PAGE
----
Cultivars: Amarpali, Alponoso, Bhonth (Fajli), Kalkatiya Krishnabhog, Bombay, Malika, Neelam, Sipiya, Bombay-green, Dasahari, Dhaulya, Langda
Selection of planting material: Select seedlings that are healthy and big enough for planting as they have a higher chance of survival. Generally grafted plant is used for quality fruits and high yields.
Field preparation: Planting holes should be dug before the onset of a rainy season where possible for water to collect in it to enhance the survival of the seedling planted. The holes should be dug to a depth of 1 meter, width of 1 meter and length of 1 meter (1m x 1m x 1m).
Spacing: Spacing between mango trees varies from variety to variety and growing environment (dry and wet zone). In dry zone the spacing varies from 10 m x 10 m, because the vegetative growth is limited, while in wet and rich soils the preferred spacing is12 m x 12 m, because of abundant vegetative growth.
Environmental factors: An ideal climate for mango trees ranges from the humid tropical to the semi-arid sub-tropical, wherever a dry period exists of at least 3 to 4 months and that have sufficient light to induce flowering.
Climate: Mango trees can tolerate a wide range of climatic conditions. In the tropical and subtropical regions, mangoes grow well at altitudes ranging from sea level to 1200 masl. However, production decreases at higher altitudes.
Temperature: For optimum growth and production, the average maximum temperature should be between 27 and 36 °C.
Soil: The ideal soil texture for mango cultivation under irrigation is a sandy loam or loam (with a clay content of 15 to 25 %), but soils with a clay content of up to 50 % are also suitable.
pH: Mango trees grow best in soils with pH values of 6 to 7,2. If the soil-exchangeable aluminum (Al) is not more than 30 ppm, soils with a pH of 5,5 or higher may be used. At pH values lower or higher than 6 to 7,2 the trees may suffer trace-element deficiencies, especially phosphate and potassium.
Flowering/Alternate bearing: Irregular bearing in mango is due to imbalance in nutrient status of the plant. Balanced manuring and fertilizer application and irrigation will keep the tree healthy and vigorous and prevent the irregular bearing. Pruning of weak, dead criss-cross shoots to open the canopy of the tree is suggested to regulate the bearing in old trees.
Manuring: To improve the texture of soils, add adequate tank silt and FYM. Sowing of the green manure crop (20 kg sun hemp/10 kg diancha/acre) with the onset of monsoon Fertilizer and incorporating 45 days after sowing. The fertilizers schedule for mango for different ages is as follows
Age of the tree Nitrogen(gm/plant) Phosphorus(gm/plant) Potash (gm/plant)
First year 100 100 100
Second Year 200 200 200
Third Year 300 300 300
Forth Year 400 400 400
Fifth Year 500 500 500
Sixth Year 600 600 600
Seventh Year 700 700 700
Eight Year 800 800 800
Ninth Year 900 900 900
Tenth Year 1000 1000 1000
Pruning: Pruning to remove criss-cross branches may be done so that center of the tree is opened out and inner branches are exposed to sunlight. Pruning of the dried twigs and branches should be done with pruning saw during June-July. Pruning in mango encourages production of new shoots.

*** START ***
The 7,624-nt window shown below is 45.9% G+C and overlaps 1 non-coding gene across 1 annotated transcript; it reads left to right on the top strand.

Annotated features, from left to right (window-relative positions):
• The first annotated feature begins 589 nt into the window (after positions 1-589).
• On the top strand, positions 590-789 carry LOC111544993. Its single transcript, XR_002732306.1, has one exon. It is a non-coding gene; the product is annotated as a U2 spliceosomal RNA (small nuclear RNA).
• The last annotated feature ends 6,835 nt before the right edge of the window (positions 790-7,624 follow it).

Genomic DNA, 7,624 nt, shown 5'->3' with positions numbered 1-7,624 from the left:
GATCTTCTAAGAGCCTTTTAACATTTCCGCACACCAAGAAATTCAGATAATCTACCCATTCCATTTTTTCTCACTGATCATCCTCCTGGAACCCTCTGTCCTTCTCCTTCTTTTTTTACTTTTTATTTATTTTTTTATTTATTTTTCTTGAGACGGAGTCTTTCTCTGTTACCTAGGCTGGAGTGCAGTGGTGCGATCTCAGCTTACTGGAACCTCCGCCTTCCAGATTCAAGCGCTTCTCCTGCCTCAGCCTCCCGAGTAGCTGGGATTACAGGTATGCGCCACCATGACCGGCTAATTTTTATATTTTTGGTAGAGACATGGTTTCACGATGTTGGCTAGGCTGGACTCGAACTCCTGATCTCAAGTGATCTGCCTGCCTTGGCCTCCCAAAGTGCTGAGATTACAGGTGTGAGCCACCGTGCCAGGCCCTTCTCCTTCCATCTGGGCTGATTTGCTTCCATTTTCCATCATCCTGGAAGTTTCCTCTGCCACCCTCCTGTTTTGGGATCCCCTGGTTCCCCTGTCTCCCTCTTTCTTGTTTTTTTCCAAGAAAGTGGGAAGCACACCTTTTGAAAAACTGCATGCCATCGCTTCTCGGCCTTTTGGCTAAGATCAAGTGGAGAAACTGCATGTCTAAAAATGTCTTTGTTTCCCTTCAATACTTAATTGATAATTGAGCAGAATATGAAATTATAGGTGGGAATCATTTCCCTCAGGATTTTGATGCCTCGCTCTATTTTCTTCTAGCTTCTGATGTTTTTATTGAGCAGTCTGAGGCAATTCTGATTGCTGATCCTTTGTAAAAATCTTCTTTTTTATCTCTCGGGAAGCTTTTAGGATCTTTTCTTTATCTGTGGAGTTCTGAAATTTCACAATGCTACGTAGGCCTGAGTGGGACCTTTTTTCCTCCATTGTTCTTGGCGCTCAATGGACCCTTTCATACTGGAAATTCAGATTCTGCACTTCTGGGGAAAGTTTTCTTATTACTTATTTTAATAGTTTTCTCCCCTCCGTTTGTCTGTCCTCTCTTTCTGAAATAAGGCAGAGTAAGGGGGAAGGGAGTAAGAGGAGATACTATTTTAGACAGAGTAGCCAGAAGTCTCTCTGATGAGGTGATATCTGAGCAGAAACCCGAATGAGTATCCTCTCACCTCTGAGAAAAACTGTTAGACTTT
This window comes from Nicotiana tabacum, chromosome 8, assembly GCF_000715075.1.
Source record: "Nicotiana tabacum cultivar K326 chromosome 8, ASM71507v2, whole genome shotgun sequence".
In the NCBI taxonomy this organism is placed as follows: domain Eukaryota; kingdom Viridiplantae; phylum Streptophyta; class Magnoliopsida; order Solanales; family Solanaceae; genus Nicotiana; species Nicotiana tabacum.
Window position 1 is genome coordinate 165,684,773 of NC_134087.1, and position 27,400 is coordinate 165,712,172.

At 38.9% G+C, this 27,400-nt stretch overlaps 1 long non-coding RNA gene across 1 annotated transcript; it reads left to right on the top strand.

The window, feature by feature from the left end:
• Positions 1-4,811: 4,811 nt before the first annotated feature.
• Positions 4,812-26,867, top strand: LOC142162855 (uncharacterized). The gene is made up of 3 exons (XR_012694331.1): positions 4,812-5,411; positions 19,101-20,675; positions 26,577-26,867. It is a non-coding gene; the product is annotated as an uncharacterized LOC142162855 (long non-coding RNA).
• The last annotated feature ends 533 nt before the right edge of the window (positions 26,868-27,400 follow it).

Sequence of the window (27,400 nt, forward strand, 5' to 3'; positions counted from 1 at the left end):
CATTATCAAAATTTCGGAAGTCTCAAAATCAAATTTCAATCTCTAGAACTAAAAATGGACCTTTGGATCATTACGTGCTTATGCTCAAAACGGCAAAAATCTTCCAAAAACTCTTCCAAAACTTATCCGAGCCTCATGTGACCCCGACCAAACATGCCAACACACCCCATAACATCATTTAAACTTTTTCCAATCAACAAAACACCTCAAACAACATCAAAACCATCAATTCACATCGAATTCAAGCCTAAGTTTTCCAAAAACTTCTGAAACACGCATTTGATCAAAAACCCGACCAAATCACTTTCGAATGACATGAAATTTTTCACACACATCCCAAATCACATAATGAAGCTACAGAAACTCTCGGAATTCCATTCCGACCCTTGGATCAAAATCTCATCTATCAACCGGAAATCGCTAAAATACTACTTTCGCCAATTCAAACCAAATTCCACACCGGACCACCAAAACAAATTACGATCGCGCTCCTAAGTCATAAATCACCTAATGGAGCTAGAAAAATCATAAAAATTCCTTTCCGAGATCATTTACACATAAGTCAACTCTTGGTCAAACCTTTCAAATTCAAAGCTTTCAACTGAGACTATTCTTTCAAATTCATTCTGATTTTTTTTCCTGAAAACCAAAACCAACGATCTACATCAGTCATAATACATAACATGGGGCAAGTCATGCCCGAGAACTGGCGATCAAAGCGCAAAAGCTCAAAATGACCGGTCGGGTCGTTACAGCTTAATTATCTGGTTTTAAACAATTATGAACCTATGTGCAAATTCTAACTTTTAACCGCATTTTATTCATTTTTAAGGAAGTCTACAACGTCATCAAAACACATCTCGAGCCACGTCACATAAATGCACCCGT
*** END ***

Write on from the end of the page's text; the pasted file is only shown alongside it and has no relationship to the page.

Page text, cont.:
Irrigation: Mango responds well to irrigation, particularly at fruit set and developmental phases. The young plants at bearing stage should be irrigated frequently. In bearing trees, for obtaining good flowering, irrigation must be stopped at least 2 months before flowering period. Stopping of irrigation creates stress and encourages flower bud formation. Irrigation should be given fruit set and thereafter at regular intervals during fruit development period, beginning from fruit set stage to full development stage. For better quality irrigation should be stopped 20-30 days before maturity/harvesting the crop.
Fruit Drop: Fruit drop in mango occurs when the fruits are at pea stage of development. Moisture deficiency, nutrient deficiency and hormonal imbalance are the causes for the mango fruit drop. Fruit drop can be controlled by spraying 2,4 – D at 10 ppm or Naphthalene acetic acid (NAA) at 20 ppm twice at an interval of 15 days during the early stage (peanut stage) of fruit development.
Disease: Fruit fly is the most common pests for mangoes and other fruits usually causing a lot of damage to and high losses of these fruits. The use of fruit fly traps is popular method of controlling fruit fly among other ways. Other pests include gall midges and scales insects. Powdery mildew and anthracnose are the most common mango diseases mainly affecting the flowers, tender leaves and leading to development of black lesions on mango fruits. Powdery mildew can be controlled by spraying using Sulphur or Bayleton, while anthracnose can be controlled using copper fungicides.
Harvesting: It takes between 90-160 days after flowering for the mangoes to reach maturity depending on variety. A fruit is considered mature when it has reached the stage at which, after harvest and ripening, its eating quality will appeal to the consumer. Mango fruit is harvested at the so-called mature-green stage. This is the stage of physiological maturity at which ripening will occur, while still allowing time for handling and marketing. Maturity can be measured by using a color chart and must not be confused with ripeness.